This Saturday, the Cowichan Valley will honour Duncan’s Mike Coleman with a Lifetime Achievement award as the Duncan-Cowichan Chamber of Commerce holds its 18th annual Black Tie Awards.
Coleman has practiced law in Duncan since 1969.
He primarily practises in the Supreme and Provincial courts of B.C., he said, and in fact was duty counsel the week the Citizen contacted him.
He served as Mayor of Duncan for more than 20 years, as well as being elected President of the Federation of Canadian Municipalities.
He also served a long term as trustee of the B.C.’s Municipal Finance Authority and has held many posts connected with the legal profession.
Coleman was awarded the honorary designation of Queen’s Counsel, and is also a Freeman of the City of Duncan.
He said he’s "delighted" to be recognized by the Chamber but, still active in his profession, doesn’t look on it as an award to crown a career that’s drawing to a close.
"There’s no rearview mirror here," he laughed, "Actually, it came out of the blue. I was surprised but it was very pleasing." Coleman was also part of the group that started the Cowichan District Hospital Foundation and he’s been active in trying to get a permanent memorial for the Valley’s famous painter, E.J. Hughes.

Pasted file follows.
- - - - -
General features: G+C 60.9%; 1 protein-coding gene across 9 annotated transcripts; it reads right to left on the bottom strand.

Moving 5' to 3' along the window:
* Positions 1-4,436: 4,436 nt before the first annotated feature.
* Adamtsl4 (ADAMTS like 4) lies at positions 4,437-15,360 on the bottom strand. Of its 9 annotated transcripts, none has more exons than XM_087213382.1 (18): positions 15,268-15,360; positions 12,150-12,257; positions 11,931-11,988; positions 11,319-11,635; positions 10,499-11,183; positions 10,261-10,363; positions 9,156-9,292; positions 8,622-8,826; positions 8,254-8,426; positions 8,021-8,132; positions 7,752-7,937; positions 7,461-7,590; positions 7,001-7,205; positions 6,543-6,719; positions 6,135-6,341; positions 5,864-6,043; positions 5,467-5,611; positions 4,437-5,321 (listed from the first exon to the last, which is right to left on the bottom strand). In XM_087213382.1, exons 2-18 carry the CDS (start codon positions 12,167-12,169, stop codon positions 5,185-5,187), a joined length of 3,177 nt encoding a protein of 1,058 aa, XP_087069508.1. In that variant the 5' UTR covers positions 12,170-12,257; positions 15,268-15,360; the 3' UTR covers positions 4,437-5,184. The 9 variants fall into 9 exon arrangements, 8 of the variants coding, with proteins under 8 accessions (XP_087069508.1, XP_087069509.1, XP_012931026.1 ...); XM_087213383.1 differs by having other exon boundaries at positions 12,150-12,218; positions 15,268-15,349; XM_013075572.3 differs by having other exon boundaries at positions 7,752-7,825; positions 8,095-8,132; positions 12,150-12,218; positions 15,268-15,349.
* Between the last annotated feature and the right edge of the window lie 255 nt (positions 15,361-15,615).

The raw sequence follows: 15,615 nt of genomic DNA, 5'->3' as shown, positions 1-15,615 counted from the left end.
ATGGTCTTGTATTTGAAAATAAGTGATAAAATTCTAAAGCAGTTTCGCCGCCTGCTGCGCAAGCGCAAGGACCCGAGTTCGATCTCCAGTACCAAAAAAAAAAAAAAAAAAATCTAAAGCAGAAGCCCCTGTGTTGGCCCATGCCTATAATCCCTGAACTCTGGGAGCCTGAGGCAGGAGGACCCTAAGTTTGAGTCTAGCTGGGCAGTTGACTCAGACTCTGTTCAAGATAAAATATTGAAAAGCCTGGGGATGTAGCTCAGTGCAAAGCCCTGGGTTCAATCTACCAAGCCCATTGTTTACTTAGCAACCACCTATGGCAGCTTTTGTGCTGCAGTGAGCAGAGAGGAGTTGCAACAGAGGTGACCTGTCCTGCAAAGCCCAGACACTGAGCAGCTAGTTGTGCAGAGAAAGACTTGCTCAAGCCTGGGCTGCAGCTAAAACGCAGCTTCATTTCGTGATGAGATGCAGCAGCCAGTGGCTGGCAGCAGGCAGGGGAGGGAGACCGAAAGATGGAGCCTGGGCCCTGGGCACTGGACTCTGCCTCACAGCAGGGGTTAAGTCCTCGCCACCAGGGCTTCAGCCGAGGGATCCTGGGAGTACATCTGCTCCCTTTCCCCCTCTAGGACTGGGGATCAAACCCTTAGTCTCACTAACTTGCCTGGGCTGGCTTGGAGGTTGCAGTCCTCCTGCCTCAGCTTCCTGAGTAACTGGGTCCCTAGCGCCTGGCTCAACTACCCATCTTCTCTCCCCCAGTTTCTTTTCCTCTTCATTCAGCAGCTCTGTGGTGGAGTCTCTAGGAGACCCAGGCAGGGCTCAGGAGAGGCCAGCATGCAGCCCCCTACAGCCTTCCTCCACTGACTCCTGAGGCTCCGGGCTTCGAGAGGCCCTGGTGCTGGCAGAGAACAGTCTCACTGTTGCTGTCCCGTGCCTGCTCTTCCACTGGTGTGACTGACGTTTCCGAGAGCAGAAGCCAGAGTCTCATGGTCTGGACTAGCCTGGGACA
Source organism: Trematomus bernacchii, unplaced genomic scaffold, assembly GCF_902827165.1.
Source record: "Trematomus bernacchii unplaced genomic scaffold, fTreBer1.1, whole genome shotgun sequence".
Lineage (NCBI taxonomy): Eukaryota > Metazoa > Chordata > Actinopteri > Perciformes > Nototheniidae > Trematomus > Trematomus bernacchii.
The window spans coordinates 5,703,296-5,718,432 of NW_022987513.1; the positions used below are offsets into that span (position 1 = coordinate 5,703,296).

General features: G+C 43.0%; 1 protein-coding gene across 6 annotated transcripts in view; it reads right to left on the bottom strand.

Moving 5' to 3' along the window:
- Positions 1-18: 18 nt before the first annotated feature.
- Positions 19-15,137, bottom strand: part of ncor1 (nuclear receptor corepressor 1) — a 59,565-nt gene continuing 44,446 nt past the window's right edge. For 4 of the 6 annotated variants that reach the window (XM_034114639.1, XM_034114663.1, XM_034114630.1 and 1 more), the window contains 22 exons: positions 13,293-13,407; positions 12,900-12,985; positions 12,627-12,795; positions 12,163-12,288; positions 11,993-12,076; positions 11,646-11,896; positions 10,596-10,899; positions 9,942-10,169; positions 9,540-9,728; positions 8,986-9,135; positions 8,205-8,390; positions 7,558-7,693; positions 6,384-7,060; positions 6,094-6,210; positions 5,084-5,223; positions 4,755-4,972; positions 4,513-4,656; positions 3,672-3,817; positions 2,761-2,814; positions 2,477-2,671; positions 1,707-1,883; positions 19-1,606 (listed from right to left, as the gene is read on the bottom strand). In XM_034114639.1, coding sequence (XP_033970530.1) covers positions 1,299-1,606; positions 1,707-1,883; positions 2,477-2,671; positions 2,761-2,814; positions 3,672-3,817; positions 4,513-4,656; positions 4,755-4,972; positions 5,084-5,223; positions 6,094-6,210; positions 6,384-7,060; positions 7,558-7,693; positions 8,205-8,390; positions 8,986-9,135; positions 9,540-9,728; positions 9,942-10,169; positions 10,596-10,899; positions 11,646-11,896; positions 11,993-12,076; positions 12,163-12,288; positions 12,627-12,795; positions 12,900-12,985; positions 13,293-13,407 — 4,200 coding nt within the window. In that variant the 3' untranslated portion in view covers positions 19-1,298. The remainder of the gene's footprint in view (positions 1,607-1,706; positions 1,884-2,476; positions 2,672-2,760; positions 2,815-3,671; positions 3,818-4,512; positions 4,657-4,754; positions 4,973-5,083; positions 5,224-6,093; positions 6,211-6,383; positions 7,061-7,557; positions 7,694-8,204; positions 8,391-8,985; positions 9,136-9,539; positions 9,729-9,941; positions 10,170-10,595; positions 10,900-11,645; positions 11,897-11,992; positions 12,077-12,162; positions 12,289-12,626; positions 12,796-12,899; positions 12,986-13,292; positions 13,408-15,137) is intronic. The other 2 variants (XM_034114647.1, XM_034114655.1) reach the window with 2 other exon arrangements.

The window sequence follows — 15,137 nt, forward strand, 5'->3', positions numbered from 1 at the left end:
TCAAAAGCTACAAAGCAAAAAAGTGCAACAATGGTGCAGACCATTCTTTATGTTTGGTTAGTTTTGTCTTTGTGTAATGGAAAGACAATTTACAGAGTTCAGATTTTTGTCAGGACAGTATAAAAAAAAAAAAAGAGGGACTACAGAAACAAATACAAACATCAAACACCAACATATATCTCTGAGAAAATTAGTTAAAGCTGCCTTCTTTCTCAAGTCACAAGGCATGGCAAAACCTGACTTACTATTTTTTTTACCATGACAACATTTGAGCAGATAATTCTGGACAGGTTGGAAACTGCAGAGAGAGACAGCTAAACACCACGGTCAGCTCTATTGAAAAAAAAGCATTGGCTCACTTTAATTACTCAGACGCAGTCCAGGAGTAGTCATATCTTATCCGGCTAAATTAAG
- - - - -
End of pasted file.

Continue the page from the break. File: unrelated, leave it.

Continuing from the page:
"That’s still ongoing. We’ve got a number of applications out to various foundations. We’re waiting for them to come in," he said, adding that he thought Hughes and Emily Carr and Jack Shadbolt and Tony Only are probably the top recognized B.C. artists internationally.
Coleman also likes to look back on his work in helping get the Hiiye’yu Lelum Friendship Centre going.
"The development of that has made a significant difference," he said.
"Also, in terms of municipal government, the local bus service was pretty significant, too. That took a lot of work to get in place and it was an uphill battle against some pretty entrenched positions," he said.
"But we finally got it done. I think that was a really progressive move. Those are the things that I look at and I’m most happy happy about."
At the national and international level, he’s also proud of his work over the years.
"From this small perch on Vancouver Island, I’ve been able to make a difference. That’s what I think public service is all about: making a difference," he said.
Coleman is also known for his interest in politics and poetry. He and his wife Barbara have three adult sons: Charlie, Ted and Jamie.
The Black Tie Awards also recognize excellence both in business and volunteerism.
Winners will be announced in the categories of business achievement of the year in companies with 20 or more employees, 11-19 employees, and one to 10 employees plus customer service, young entrepreneur, art in business, green business and volunteer of the year.
Adding to the excitement, the glamorous affair is being held at Brentwood College’s Crooks Hall this year.
The elegant evening begins at 5:30 p.m. and includes a banquet and a silent auction as well as the awards ceremonies themselves.